We delivered gross margins of 56% above the high end of our guidance and earnings of $0.10 per share compared to $0.06 per share in Q4 and $0.02 per share in Q1 of 2013. The bottom line is, we are executing to our growth strategy and continue to drive the company forward. We are confident in Lattice's future our ability to add value to our customers and finally to increase our shareholder value.

A few key takeaways from Q1 are number one, demonstrated business model and sustainability, we’ve implemented and/or executing to plan as evidenced by our results over the last five quarters. Number two, Quick Turn product introductions and ramp, great products get us in the door. Our ability to develop Quick Turn product introduction and ramp those products into high volume allow us to increase opportunities with our customers this includes our demand forecasting, inventory management and support. Stability and reliability are essential. Number three, margin leverage our high volume production is delivering leverage in our cost structure as we expand in the consumer markets.

In Q1 this leverage helped us to drive gross margins to 56%. Number four, continued customer momentum our ability to execute is allowing us to diversify a single win at a single customer into multiple wins across multiple platforms. This is the case of success building on success and at opening the doors for us at new customers. Several of these wins are at large global consumer OEMs while other wins or at company seeking to harness the power of programability to enhance their products and accelerate their time-to-market.

Number five, finally our value proportion and mobility is driving growth in other markets. We’re actively applying what we learn about mobility into industrial, scientific, medical and computing. This approach ultimately increased our customer base that requires low density, low power, customizable solution. One example of our traction and success is our relationship with Google. We’re pleased to announce last week that Google's Advanced Technology and Project group selected Lattice FPGAs for its Project Ara initiative, under this ambitious initiative, Google will deliver the world’s first modular smartphones for customers to configure from a variety of modules.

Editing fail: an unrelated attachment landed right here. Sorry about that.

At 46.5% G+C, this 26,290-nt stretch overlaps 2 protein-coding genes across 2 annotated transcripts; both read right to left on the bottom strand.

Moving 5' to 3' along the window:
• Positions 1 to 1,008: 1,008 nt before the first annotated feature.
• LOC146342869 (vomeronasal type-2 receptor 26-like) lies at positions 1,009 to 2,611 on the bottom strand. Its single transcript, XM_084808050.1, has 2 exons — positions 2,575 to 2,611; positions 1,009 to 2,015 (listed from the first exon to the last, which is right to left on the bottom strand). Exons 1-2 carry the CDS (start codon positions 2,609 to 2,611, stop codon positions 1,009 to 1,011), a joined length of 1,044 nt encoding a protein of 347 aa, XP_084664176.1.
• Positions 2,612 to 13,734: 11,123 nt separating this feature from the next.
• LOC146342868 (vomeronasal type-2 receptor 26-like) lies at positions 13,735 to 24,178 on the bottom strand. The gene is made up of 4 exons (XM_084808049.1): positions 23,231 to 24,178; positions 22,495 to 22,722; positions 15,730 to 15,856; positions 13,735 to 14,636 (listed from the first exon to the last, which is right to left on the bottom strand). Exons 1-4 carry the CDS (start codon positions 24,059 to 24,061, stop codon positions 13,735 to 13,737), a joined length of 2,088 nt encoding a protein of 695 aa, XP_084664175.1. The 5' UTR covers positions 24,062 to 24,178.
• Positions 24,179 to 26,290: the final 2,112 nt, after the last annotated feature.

Lattice will enable critical connectivity between reference implementations of removable modules and the Project Ara endoskeleton. The low power and small footprint of Lattice FPGAs meet the system requirements of thermally constrained environment. We also provide the flexibility to support the MIPI UniPro network protocol that will be used for connectivity between modules.

Finally, our FPGAs allow developers to go from prototype to production fast, reducing the product development effort and time-to-market. Another growth opportunity our strategy supports is the proliferation of the Internet of Things. A recent report from Morgan Stanley put the Internet of Things at a potential reaching tens of billions of units in 2013. To put this in context the mainframe is believed to have created 1 million units, the PC 100 million units and the mobile internet a billion units, the numbers are big.

Programability is attractive to a wide range of devices, it can allow updates, facilitate communication, create differentiation and enable last-minute feature additions. As part of the strategy of pursuing these potentially high volume opportunities we continue to make strategic investments and our roadmaps for the future. One such launch we’re excited about is our ECP5 family.